Today, Morales’s fear has abated, and so has Thomas’s frustration.
Thomas says the rental houses on his street in Manassas no longer have multiple families and neighbors have resolved their differences. “I’ve actually become pretty good friends with some of the people who were on the other side of the issue,” he said.
Morales, 44, who stopped to chat recently while browsing among guavas and chilies in a Woodbridge supermarket, no longer looks over his shoulder. “We are not afraid of the police anymore,” he said. “My family is all here, and I have a good job. I have faith that Mr. Obama will fulfill his promise so I can be legal, too.”
Prince William has changed dramatically since 2007, when officials, responding to a massive influx of poor and often undocumented Hispanics, passed an unusually tough ordinance aimed at driving them out. The action helped spur similar efforts in Arizona and Alabama, spread panic among Latinos and created emotional confrontations that tore at the fabric of this Northern Virginia county of 400,000.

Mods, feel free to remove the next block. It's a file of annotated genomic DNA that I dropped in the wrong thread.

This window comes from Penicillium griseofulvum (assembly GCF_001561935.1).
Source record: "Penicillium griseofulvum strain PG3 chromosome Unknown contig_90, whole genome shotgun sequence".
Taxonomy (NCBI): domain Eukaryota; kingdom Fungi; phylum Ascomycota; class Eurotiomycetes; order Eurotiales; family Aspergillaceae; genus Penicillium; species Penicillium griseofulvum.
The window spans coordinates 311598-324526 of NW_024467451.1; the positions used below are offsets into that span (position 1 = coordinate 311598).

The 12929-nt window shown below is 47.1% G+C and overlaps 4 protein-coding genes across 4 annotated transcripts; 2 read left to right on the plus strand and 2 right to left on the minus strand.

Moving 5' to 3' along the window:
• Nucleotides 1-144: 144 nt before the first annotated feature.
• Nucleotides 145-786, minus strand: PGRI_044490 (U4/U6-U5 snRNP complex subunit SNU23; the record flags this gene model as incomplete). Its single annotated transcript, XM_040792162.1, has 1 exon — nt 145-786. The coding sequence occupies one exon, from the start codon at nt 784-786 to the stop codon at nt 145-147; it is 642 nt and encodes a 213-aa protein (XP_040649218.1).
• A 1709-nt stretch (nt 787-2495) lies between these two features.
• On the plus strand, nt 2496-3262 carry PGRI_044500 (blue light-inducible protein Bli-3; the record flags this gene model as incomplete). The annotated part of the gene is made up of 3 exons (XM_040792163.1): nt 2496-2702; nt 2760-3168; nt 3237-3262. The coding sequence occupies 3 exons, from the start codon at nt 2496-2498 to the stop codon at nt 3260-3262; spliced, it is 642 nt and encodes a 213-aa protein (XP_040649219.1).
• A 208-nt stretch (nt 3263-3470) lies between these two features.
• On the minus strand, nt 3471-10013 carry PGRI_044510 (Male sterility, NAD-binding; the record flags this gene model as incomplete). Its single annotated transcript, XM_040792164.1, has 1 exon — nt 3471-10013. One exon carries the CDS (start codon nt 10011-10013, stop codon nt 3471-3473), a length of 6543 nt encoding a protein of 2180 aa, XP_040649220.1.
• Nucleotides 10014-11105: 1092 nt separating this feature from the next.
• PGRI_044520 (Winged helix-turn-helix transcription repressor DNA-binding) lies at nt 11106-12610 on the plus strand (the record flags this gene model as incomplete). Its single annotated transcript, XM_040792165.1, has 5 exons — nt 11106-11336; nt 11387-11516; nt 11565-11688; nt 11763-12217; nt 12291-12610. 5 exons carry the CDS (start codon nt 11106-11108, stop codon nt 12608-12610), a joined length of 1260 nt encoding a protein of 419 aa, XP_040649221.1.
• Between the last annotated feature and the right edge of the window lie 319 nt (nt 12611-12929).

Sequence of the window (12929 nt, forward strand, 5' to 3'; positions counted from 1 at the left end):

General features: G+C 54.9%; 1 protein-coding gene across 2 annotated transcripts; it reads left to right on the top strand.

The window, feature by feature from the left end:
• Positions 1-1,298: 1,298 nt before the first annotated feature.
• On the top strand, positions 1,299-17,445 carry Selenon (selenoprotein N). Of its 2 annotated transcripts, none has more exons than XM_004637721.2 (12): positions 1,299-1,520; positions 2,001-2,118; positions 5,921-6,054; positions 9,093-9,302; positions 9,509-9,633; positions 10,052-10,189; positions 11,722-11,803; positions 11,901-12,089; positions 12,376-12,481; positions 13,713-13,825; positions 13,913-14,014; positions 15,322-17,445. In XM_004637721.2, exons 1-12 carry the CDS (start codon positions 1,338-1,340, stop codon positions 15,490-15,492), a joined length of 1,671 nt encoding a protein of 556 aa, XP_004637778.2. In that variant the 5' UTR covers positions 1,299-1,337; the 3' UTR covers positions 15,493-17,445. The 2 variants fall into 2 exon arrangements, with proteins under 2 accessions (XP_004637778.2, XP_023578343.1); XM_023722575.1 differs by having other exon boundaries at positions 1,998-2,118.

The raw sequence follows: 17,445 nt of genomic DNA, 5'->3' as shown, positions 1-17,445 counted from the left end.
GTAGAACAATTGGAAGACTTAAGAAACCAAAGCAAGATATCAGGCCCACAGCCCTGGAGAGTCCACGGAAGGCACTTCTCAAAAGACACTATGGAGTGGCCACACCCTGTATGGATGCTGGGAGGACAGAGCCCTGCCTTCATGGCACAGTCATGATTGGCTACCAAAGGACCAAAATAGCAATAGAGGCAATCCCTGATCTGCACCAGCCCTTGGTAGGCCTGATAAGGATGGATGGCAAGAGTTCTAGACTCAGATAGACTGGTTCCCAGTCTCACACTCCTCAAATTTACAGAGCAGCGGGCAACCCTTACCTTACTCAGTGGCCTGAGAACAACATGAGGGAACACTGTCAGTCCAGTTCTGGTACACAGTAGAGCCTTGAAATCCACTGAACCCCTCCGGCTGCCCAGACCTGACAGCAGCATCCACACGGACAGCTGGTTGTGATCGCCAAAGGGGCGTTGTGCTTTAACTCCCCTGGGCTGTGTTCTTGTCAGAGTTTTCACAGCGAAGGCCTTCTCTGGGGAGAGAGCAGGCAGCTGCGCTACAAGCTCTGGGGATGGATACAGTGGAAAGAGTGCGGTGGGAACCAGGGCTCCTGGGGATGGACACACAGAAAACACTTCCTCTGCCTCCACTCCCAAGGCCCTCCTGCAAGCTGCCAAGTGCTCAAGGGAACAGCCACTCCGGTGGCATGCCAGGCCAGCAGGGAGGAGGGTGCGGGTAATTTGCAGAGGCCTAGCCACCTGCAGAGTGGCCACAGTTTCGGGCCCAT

Today, as Congress struggles with how to handle the nation’s 11 million illegal immigrants, Prince William’s remarkable journey offers a lesson in compromise. The county ultimately paired tougher enforcement regulations with a more inclusive and tolerant approach, a combination that in many ways reflects the current bipartisan proposal.
After a contentious trial run, the initial law was softened. Meanwhile, zoning codes were toughened, reducing overcrowding and other problems that had accompanied the immigrant wave.
Prince William has emerged as a more tolerant mosaic. The immigrant population has remained steady at about 20 percent, and the mix still includes many illegal immigrants, but some have become legal residents and U.S. citizens by now.
“At the time of the anti-immigrant bill, even U.S. citizens felt unwanted. Now the fear is leaving and people are getting back to business,” said Carlos Castro, 50, a naturalized U.S. citizen from El Salvador who owns several supermarkets in Prince William. “Despite all the suffering and anguish, our community is stronger and others are more accepting of us.”
Tension and polarization
The 2007 ordinance transformed the county into an ideological war zone, sparking boycotts and threats and emptying out entire residential streets.